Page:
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Old 12-06-2017, 12:10 PM   #1
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Thoughts on caulking alternatives

I am at the final stages of a major restoration project on a 1973 49' Grand
Banks Alaskan and have to make a decision on caulking the bottom. The boat is in a yard in Saint Pete Florida and I cannot find anyone who does conventional cotton caulking and have been looking into alternatives.

A couple of notes. The boat has been out of the water for over a year and after the initial wood shrinkage all of the seams opened up and allowed me to reef all materials out of them. The prior owner used 5200 as seam material and as one expects it pulled the wood off the sides of the seams in some places. Having spent days using a razor blade, I was able to clean them up somewhat. I developed a hatred for the stuff. There were three plank replacements I inherited, that used only 5200 (no cotton) and they will have to be cut out with a blade to replace them.

My initial distaste for 5200 has come full circle though. The replaced planks look like they are good for life and I started looking at that as an alternative to cotton caulking.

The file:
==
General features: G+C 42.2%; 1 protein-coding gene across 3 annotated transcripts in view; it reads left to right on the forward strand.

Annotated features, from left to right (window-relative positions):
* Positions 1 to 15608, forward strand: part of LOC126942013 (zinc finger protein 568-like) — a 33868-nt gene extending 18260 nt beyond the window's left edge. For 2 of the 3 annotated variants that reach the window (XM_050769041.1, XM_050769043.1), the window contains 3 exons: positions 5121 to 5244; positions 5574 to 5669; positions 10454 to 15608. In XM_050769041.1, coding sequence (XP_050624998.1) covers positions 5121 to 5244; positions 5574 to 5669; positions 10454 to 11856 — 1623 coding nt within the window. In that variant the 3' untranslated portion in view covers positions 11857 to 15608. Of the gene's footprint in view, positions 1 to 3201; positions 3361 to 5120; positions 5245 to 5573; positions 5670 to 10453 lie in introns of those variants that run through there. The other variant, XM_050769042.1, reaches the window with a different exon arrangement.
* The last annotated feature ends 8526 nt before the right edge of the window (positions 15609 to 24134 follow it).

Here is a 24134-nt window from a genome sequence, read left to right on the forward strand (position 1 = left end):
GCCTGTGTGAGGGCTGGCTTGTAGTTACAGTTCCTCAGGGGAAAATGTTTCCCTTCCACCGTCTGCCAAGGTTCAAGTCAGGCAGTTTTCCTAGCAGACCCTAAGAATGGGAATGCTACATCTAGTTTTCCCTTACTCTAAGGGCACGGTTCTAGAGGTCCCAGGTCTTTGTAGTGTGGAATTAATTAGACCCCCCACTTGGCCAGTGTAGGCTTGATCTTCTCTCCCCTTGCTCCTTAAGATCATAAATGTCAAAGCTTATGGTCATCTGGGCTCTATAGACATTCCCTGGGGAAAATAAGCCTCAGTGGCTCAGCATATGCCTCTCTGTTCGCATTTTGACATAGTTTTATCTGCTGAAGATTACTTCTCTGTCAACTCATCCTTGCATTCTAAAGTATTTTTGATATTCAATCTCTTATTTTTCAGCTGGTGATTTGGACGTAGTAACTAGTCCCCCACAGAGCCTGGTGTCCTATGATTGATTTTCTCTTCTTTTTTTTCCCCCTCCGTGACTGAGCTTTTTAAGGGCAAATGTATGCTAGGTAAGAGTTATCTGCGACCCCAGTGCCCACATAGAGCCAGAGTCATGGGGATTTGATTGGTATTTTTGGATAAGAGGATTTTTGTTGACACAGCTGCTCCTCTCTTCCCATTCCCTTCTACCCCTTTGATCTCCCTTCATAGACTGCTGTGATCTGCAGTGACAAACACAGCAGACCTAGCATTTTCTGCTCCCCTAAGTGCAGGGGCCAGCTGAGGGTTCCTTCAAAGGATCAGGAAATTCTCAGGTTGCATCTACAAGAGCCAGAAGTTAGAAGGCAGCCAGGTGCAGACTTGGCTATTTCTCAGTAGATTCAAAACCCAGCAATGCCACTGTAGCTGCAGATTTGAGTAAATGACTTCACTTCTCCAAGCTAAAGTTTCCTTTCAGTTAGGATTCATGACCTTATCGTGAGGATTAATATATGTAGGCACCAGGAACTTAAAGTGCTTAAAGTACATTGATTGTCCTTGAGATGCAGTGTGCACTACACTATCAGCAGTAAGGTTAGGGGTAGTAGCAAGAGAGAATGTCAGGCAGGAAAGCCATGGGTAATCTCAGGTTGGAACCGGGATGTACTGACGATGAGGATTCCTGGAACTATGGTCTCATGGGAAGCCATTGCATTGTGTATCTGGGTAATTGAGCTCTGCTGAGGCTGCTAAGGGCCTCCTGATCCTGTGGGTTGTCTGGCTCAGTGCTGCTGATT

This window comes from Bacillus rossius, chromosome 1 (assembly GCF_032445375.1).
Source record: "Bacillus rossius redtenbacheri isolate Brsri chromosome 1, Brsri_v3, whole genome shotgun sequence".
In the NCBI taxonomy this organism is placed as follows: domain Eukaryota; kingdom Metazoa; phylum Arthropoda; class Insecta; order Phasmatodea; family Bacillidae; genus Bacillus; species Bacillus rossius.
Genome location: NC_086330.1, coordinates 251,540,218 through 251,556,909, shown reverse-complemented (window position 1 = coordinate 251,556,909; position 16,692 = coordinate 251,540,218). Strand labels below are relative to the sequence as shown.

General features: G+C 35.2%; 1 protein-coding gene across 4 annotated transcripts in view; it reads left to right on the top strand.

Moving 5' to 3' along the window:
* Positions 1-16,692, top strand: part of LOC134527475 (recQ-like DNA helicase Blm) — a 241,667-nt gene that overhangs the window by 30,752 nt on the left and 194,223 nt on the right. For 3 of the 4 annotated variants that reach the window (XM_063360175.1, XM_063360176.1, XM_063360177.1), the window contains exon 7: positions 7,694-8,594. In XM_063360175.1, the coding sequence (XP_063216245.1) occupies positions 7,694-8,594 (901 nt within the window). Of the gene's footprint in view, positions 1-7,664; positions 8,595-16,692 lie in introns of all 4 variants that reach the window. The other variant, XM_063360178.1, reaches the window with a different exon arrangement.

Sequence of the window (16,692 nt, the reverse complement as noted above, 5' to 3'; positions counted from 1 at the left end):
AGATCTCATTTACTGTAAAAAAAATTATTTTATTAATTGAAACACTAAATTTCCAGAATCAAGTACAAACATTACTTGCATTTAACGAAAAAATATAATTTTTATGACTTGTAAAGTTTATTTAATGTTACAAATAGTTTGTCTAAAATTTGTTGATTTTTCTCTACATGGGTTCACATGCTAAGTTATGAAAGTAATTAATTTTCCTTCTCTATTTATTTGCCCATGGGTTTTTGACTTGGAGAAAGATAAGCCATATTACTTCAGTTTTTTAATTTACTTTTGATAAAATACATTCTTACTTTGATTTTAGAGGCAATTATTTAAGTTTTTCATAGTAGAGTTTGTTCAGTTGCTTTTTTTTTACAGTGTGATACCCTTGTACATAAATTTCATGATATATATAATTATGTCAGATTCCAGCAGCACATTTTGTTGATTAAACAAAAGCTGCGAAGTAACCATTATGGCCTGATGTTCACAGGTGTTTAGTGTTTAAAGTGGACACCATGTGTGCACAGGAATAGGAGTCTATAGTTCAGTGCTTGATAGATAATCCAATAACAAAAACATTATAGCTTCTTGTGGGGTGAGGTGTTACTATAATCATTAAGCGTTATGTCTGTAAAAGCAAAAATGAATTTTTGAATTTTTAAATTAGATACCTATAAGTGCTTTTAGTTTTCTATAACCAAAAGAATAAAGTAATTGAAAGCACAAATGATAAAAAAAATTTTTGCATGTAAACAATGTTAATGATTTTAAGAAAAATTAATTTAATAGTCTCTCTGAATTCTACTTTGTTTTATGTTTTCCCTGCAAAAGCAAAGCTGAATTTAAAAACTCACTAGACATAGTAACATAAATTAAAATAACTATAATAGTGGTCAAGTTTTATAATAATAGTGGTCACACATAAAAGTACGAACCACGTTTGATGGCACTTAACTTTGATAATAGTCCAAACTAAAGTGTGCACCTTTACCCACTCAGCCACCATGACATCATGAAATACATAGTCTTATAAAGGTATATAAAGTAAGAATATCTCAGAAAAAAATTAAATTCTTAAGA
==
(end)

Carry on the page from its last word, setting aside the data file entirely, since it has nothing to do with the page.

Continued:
So without starting a word war of traditional methods I would like to know if anyone has tried using a modern sealant/adhesive as the only caulking? I would like to propose something different. This is what I am thinking.
1. Use a dado blade and/or a router to cut a consistent width seam, taking out the bevel.
2. Inserting a really thin strip of softwood at the stringers to minimize caulk intrusion into the boat.
3. After priming, fill the entire seam with a 5200 like product.
4. Water the hull inside and out to get to the proper moisture content.
5. Trim off excess proud material to get a flat paintable surface for bottom pain.

The pros of this method are
1. It is a permanent waterproof hull with wood continuing to be in contact with the water.
2. Plank separation due to fastener failures would not be a critical issue as each plank is "glued" to the one above and below.
3. In worm infested waters the likeliest infestations take place in the seam where conventional caulking fails.
4. Does not rely on a "soon to be lost" skill set of cotton caulking. Can be a DYI project.

The cons would be
1. The seams are somewhat permanent. In the case of a plank failure you would have to cut it out with a circular saw and plunge cutter in order to replace it.
2. Timing of installation with wood swelling and curing time could cause a squeeze that might break fasteners.
3. The time that the boat is out of the water and the drying shrinking process would have to be watched to avoid letting the seams open up enough for the bond to break.